It is around the time that one visit friends to play cards, dominos and women chit chat about the days event and gossip over a beer or a soft drink.  Haitians are avid soccer fans if there are any games on expect for the environment to be boious and long discussion about the games if not politics.
Families during the evening between 8 pm and midnight either serve some type of porridge, a consomme or  a ragout.  However, the general population during the evening purchase what is called "Fritay" from street vendors the consomme can be purchased on the street as well but not the porridge.  Everyone has their favorite vendor that they purchase from.  Fritay is a plate consisting of fried plantain, accras, beignet(marinade) with Griot (fried Pork) or a goat or beef tasso and a lot of "Picklis".  For the past decades, the streets have been invaded by barbecued chicken vendors who serves their barbecue with either fried plaintain or boiled plaintain and Yucca.  One today has that as an option as well.

To note
On Saturdays, Haitian loves to cook up a big pot of soup or you can simply make a pot of Tiaka.

Sunday mornings,  a big pot of pumking soup is in the morning menu for which guests are invited over sometimes to savour as brunch.  The soup is serve with bread, lime and a side of "Picklis" for those who loves this addition.

Is not generally part of the Haitian daily diet.  It is taken during cold weather specially the rainny seasons or during illness and in  the form of infusion.  In the upper class a menthe tea is taken as a digestive.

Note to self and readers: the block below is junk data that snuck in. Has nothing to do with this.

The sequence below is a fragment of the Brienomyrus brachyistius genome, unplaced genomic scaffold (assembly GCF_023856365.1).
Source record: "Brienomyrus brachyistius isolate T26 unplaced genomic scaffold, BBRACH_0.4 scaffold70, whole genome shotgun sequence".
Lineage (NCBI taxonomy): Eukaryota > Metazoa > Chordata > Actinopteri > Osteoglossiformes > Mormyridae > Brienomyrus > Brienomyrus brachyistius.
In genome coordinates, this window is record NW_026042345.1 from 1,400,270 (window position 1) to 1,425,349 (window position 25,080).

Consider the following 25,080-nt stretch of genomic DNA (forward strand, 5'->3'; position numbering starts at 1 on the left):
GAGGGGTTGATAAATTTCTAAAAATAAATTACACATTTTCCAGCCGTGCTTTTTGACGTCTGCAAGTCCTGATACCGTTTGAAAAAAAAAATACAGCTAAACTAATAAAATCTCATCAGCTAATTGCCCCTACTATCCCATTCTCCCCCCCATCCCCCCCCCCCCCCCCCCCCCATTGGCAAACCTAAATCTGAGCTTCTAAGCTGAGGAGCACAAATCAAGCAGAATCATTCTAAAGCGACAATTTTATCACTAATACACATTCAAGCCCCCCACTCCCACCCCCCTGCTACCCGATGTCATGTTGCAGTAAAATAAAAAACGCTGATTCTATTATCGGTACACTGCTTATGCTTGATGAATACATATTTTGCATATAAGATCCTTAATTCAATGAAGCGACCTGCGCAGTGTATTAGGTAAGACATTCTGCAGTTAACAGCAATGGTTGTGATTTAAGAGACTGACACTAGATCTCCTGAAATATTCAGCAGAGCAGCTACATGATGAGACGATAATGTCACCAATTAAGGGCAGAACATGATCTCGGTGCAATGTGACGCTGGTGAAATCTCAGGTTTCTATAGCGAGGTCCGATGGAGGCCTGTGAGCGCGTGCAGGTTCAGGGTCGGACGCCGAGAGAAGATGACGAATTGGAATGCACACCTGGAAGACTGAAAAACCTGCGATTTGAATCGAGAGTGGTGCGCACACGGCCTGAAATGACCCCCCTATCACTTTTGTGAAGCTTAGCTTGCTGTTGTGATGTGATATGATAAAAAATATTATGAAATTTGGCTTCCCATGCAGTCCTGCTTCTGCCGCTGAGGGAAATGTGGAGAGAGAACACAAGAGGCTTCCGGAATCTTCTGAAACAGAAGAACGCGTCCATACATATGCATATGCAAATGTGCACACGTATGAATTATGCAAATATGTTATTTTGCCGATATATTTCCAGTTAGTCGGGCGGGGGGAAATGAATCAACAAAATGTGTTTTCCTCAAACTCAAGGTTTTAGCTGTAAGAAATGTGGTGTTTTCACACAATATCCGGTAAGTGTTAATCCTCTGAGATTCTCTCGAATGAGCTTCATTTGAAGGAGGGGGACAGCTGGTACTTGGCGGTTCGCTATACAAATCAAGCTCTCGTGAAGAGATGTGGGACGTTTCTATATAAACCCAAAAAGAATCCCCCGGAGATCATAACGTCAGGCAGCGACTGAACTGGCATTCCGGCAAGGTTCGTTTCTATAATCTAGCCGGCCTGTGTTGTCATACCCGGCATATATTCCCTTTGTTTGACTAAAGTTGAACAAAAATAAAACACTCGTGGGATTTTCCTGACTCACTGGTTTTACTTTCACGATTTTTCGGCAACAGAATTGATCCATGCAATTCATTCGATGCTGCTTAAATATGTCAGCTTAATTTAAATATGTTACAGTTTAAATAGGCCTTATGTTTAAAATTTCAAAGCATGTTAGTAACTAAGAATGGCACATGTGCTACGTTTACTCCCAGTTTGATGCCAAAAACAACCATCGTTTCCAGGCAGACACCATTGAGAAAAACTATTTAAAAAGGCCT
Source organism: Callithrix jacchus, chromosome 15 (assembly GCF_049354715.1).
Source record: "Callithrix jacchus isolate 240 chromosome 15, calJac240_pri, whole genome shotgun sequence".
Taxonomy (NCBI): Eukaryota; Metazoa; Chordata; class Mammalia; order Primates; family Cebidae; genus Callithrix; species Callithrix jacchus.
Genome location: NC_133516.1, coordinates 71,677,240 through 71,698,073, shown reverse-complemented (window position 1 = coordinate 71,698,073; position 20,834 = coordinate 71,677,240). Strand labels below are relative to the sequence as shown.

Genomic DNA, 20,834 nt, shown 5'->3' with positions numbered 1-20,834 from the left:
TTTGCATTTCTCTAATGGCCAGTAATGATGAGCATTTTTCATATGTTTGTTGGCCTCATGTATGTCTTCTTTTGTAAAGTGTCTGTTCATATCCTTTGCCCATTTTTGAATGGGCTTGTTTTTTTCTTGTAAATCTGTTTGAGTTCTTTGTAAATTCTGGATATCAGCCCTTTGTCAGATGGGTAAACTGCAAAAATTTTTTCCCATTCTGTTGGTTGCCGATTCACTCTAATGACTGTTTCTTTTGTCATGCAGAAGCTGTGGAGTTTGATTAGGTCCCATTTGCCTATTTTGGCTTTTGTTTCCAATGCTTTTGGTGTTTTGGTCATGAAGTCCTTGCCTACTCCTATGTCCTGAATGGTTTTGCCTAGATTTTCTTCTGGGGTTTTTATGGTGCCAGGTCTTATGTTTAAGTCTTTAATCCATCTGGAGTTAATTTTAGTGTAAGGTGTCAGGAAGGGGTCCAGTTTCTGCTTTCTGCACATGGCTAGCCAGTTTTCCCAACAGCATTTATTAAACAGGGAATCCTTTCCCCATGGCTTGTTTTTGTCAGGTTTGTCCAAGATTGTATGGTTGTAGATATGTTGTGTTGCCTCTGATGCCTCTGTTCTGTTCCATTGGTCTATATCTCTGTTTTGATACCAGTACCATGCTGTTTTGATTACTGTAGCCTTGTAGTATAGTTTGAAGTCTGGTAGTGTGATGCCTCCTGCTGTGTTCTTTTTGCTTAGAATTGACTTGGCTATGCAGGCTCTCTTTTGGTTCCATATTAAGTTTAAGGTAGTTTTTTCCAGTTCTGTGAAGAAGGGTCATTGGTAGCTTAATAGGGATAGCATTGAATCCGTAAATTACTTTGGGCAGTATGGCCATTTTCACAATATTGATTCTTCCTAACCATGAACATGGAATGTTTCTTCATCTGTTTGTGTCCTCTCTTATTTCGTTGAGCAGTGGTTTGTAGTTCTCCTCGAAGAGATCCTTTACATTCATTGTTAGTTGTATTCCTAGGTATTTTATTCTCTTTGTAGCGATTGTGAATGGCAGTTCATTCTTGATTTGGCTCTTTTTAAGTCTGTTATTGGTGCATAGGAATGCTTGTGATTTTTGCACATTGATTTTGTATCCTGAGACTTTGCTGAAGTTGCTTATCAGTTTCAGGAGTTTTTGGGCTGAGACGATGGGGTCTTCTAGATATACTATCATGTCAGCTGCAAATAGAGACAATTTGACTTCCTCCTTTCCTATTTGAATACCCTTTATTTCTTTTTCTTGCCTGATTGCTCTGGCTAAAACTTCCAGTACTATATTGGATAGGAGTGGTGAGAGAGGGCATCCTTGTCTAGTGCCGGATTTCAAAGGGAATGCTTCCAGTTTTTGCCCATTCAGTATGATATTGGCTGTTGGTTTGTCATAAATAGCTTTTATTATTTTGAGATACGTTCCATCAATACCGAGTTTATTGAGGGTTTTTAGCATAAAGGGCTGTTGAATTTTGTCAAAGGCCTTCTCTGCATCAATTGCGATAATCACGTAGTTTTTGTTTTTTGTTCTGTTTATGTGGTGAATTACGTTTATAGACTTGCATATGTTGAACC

Cooking Methods
The basic ingredients of all Haitian food is garlic, onions, green onions and herbs such as parsley, laurel and thyme are used, but garlic more than the others, black pepper, clove, one scotch bonnet according to the dish but unbroken, hot pepper is there to perfume the food not for heat.  Therefore Haitian food is not hot and any hot sauces or pickles are served on the side or according to the cook's taste.  Do not forget Haiti is one of those big islands composed of ten departments and several subdivision with distinct geographical settlements therefore, although the cooking techniques are the same but there are indeed variations.  Some families may cook only with garlic and others with lard, roucou (Achiote) and all the other common ingredients finds in spices in most part of the Caribbean and Latin America.

Things to Remimber!!
Marinade:  When Haitians are talking about marinades they are not talking about a sauce to marinade meat but they are talking about "savory beignets" which can be made with smoked herring, chicken, shrimp, cod fish ect...

Epis: is the Haitian Creole translation for seasoning/herbs, it is the crushed mixture of onion, parsley, garlic, black pepper, thym that Haitian use to marinate their meat.

Picklis: it the pickled cabbage, carrot and scotch bonnet pepper vinegar mix that Haitian serves as a side dish at the table.

Pate: is the word for turnovers made out of puff pastries filled with ground beef or chicken, cod fish or smoke herring.

Pate Kode: is the empada like savory pastry filled with either smoked herring, hot dog or chicken.